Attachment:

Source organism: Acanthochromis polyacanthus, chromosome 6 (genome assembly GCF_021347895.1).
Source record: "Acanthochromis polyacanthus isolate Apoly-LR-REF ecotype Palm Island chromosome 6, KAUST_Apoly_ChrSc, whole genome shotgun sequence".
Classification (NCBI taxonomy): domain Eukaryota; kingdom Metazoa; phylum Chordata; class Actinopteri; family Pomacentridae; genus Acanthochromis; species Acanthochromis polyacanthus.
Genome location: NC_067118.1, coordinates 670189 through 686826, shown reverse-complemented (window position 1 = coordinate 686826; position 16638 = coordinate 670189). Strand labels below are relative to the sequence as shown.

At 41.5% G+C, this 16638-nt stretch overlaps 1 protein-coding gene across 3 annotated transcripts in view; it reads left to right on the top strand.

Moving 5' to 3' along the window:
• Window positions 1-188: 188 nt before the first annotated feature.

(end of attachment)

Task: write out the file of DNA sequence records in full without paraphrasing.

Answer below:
Source organism: Acanthochromis polyacanthus, chromosome 6 (genome assembly GCF_021347895.1).
Source record: "Acanthochromis polyacanthus isolate Apoly-LR-REF ecotype Palm Island chromosome 6, KAUST_Apoly_ChrSc, whole genome shotgun sequence".
Classification (NCBI taxonomy): domain Eukaryota; kingdom Metazoa; phylum Chordata; class Actinopteri; family Pomacentridae; genus Acanthochromis; species Acanthochromis polyacanthus.
Genome location: NC_067118.1, coordinates 670189 through 686826, shown reverse-complemented (window position 1 = coordinate 686826; position 16638 = coordinate 670189). Strand labels below are relative to the sequence as shown.

At 41.5% G+C, this 16638-nt stretch overlaps 1 protein-coding gene across 3 annotated transcripts in view; it reads left to right on the top strand.

Moving 5' to 3' along the window:
• Window positions 1-188: 188 nt before the first annotated feature.